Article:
14 thoughts on “Faith and Family Friday–HELP ME PLEASE, MY KIDS ARE WILD!

  1. Thank you for the encouragement and words of wisdom. I have two girls, 7 & 5 and twin boys who just turned 2 today! My girls were a breeze, but my boys are already pushing my buttons and it's a little more intense because there are two. When one wants something, the other thinks it's a good idea, and when I say NO I have two toddlers throwing a fit. I am weary, but I know that things will get better and I need to stay consistent, because I will reap the benefits later on.

  2. No kids of my own, but with our cat we make sure that we stay consistent with our reward/punishment program. I've noticed if I grow lax with discipline for unwanted behavior, the problem gets worse. Our cat likes to test if we're still guarding the counter tops by jumping up on them once in a while. He gets thrown in the bathroom every time he gets caught and it seems to deter the behavior for a long time after that. But if I don't do anything about it, or I let it slide, he'll be up again within the same day.

  3. From the moment my kid entered the world he let us know he was not going to follow our expectations. I think I might have the first baby ever who the nursery in the hospital wouldn't keep him that first night- they brought him back to me because they couldn't get him to stop crying!The first few months he was alive I drove myself crazy reading all sorts of parenting books on getting your kid to sleep. A lot of good that did! In the end, reading the Bible and trusting God to help me deal with his unique personality is what has worked.I know our road ahead will be full of challenges but I'm looking forward to every minute of it- though I might be bald before he is five.

  4. I love all these comments, keep trying to add mine but blogger won't do it! At least it's getting yours!TC–I had a kid they brought back from the nursery the same night I gave birth to her (nurses were too busy or something). Yes, keep praying and reading the Bible and good books, that helps.Gabrielle, glad I could help you!And Wendy, it is such hard work! Consistency is so hard for tired mommas.And Kimberlee, I think you do have a strong-willed cat! Hee.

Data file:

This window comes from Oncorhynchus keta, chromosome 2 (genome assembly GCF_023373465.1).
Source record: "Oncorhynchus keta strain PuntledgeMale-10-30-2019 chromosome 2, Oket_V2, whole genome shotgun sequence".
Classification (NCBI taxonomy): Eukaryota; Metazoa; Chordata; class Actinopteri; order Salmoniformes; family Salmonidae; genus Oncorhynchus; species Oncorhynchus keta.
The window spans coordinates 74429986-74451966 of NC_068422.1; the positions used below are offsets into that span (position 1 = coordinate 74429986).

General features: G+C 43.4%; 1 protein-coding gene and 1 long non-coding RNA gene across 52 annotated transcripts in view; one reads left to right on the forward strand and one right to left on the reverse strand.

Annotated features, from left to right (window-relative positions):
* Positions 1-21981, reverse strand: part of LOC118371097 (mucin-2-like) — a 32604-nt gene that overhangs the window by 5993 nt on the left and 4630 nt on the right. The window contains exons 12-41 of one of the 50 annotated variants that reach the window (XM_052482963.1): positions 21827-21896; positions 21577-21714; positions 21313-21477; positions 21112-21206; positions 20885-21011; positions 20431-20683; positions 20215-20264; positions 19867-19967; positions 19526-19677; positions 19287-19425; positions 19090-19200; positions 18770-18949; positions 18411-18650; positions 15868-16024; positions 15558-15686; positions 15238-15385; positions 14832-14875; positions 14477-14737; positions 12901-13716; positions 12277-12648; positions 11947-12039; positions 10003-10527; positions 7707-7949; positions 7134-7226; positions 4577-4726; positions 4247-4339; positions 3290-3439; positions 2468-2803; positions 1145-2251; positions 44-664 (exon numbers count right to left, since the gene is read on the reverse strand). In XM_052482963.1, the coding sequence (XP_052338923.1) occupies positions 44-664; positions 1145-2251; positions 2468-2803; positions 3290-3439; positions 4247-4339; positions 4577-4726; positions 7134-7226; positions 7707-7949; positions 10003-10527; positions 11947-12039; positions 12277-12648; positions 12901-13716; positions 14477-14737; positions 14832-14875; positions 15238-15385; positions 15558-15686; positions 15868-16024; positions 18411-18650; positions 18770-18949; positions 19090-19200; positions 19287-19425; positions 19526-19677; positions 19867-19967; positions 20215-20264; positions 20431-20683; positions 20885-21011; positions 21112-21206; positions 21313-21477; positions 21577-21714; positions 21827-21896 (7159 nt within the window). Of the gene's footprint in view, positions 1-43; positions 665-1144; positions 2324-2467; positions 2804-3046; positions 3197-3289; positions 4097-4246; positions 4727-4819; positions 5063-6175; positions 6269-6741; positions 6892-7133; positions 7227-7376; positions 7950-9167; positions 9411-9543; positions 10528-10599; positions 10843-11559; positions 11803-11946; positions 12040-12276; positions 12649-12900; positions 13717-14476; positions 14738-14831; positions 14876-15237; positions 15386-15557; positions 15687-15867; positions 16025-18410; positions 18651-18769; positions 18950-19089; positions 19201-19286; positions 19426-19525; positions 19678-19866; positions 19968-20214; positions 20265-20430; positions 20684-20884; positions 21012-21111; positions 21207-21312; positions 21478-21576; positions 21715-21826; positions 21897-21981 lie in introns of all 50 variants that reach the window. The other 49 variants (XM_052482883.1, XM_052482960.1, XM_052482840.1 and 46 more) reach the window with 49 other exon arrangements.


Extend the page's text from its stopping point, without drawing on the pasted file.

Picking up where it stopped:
5. I used to say my son would never live to see his third birthday because the crazy boy would either kill himself with one of his stunts, or I'd kill him for his disobedience. Happily, he is now nineteen. He's over six feet tall, and he thanks me often for spanking him when he was little enough to be spanked, so that he learned to obey before he was too big to be stopped.

  6. Glad to see so much common sense here. I get fed up with the "no spanking under any circumstances" brigade. They either have no kids of their own, or kids who totally rule the roost to plaintive and ineffective cries of "No, Quentin, please don't do that…" :)Of all those ideas, though, the third is vital and all too easy to forget.

  7. And Sally, great example. They can be regular little wild-uns as kids, then grow up into perfectly respectable teens (and I know many strong-willed kids who come back and are VERY GRATEFUL for their parents' discipline!). I think the key in all of it is obedience. We want them to be willing to obey God someday, and that involves putting that strong will UNDER, for greater reward.

  8. Well, this comes at the right time! lol It seems like the disciplining never ends. I have three boys and yep, times get wild. They take turns being strong-willed. lolI love your tips. The reminder works well for me and spanking, when done right, also works well. So does the corner. Nothing like stinking up a boy's day than making him hold still. Heehee!Thanks for popping by my blog the other day. πŸ™‚

  9. Ours are 10 yrs apart, with the youngest being a newer teen-ager. She's always been our "free spirit", whereas her older brother was a little more easy-going. Such great thoughts here. Consistency with discipline and follow-through are key. When we give in as parents, we're doing as much of a disservice to God as we are to our children.

  10. My daughter is more the determined child, she'll be three in May. I've learned time outs work well with her, but sometimes we repeatedly take her back to the time out spot until she realizes she has to stay there. Many times I've prayed for God to give me guidance and patience during these times.

  11. Great post, Heather. I've read Tobias' book too. Dr. Dobson's "The New Strong-Willed Child" was also very helpful to me.There are definitely days that my strong-willed daughter makes me want to give up. I just keep bringing my burden back to God and praying He'll show me how to reach this girl he created in such a fashion. I know He has a plan, just hope I'm let in on it sooner rather than later. πŸ™‚